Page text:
Have you ever wondered why as a teacher, your students’ learning abilities differ? Well, as an experienced professional, you might not be surprised because you know about that from your college years. However, you might still find yourself struggling to find an equilibrium between those students who learn fast and those who do at snail’s speed; those who can last longer in class and those who become agitated after a short period of learning activity; those who turn in assignments and tasks on time and those who would do that after a little pressure and then there are those who would not turn in those assignments at all. You are left at the crossroads of meeting the needs of all these learners who happen to be in the same class with you as the sole instructor, guide, or teacher to them.

Most times, the burden in the classroom stretches beyond cognitive needs where some of your learners grapple with social, economic, safety, physiological and psychological needs. Hence, as a teacher, you assume the additional roles of a parent, counselor, mentor, and advisor. Of course, many teachers usually do not get prepared for this and when it comes, the shock sets in. 

So what should you do, knowing that these scenarios play out in every teaching task that you will be engaging in?


The first thing you can do to yourself is not to allow the differences and reactions of your students to get to you. Two things are involved here: firstly, what your students can say or the way they behave towards your teaching will affect your future subsequent output and dealings with them; secondly, your perception of not meeting their needs can send a deep shiver of inferiority complex in you. Avoid these two, if you plan on succeeding in your teaching career. Always bear this in mind: ‘There will always be that one student in the class that enjoys what you do.’ In absorbing the shock, tell yourself “it is okay to fail provided I am doing my best”.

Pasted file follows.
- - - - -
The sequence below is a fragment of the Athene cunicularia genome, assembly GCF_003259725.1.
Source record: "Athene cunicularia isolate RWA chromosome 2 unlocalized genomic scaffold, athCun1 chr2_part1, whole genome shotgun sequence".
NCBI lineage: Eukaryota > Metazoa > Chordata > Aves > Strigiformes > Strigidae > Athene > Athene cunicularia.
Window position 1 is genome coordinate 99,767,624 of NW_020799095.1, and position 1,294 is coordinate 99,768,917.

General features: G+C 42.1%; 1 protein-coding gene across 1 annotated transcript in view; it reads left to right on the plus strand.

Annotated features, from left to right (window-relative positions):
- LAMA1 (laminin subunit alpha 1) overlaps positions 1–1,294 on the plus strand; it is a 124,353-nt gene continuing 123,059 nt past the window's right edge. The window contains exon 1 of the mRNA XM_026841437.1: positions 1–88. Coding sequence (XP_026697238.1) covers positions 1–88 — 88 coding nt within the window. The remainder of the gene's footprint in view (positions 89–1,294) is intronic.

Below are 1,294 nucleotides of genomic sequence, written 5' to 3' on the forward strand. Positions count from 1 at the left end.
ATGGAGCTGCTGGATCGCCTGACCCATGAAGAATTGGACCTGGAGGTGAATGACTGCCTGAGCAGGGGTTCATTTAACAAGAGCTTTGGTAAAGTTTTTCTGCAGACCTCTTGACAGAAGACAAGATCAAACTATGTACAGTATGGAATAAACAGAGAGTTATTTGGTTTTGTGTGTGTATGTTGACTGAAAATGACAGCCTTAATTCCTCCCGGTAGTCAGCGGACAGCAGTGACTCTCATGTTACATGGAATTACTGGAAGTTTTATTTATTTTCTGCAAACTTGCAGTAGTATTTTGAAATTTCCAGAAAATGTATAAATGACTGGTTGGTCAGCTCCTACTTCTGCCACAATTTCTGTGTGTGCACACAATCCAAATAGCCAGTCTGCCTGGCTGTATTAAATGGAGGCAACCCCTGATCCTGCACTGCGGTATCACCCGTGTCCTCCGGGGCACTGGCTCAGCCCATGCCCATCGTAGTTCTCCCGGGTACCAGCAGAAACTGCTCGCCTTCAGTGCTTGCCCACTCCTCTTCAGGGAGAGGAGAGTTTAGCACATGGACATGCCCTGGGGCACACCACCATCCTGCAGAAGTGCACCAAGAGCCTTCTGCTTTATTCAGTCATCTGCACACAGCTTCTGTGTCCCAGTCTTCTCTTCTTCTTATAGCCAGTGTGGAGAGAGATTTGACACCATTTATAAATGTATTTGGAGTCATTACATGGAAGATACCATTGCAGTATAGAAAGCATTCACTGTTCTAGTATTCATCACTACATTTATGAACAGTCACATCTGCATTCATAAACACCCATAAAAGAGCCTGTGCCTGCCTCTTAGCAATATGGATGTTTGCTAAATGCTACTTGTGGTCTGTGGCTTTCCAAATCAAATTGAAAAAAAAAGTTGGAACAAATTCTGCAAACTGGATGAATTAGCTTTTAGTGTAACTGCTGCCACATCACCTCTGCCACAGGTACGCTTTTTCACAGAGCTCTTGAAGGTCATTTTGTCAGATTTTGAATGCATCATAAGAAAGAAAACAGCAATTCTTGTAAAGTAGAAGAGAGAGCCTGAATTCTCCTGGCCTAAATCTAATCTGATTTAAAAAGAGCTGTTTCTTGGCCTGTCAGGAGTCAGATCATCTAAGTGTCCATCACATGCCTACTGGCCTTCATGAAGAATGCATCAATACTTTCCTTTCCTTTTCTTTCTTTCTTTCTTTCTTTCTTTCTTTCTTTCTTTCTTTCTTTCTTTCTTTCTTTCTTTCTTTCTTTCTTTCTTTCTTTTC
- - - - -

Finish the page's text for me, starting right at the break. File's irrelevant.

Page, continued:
The first point of call for this would be the dossier of each of the students. You could seek information about their parents, the number of siblings (with names if possible), their likes and hobbies, where they live, etc. This initial information can be handy in trying to identify with them. Imagine a student’s reaction when you tell him: “I imagine your two little brothers, James and Joe, will not appreciate your behaviour. They are looking up to you”.

You could go a further step to interact with them at a personal level. Ask them questions about things that do not relate to the classroom or their academics (of course there is enough time to talk about academic matters while in class and doing that outside of class often puts a learner off). Make them feel at home to open up to issues that concern or bother them and those that relate to how you guide them to achieving their academic needs. Your experience with this might just be the key to unlocking some of their potential.


A student’s negative feedback to your teaching in class might not be unconnected with their learning styles. While you might be more comfortable with a particular teaching method, you might need to adopt more than one method to meet the need(s) of all of the students. Educators have expounded on four (4) basic categories of learners: Visual learners, Auditory (or aural) learners, Kinesthetic (or hands-on) learners, and Reading/writing learners.

The visual learner appreciates learning when they are exposed to visual representations of what they are taught – maps, diagrams, and pictures make learning indelible for this category of students. For the auditory learner, the value of spoken words supersedes any teaching aids. They are always all ears and would appreciate a vivid description of concepts from the teacher; which they intend to keep regurgitating in their leisure time. Kinesthetic learners learn by doing; they often get agitated when a class session does not make them participate or practically solve a problem. Reading and writing learners concentrate on the written words to learn and so exposing them to notes and exercises in class will aid their comprehension.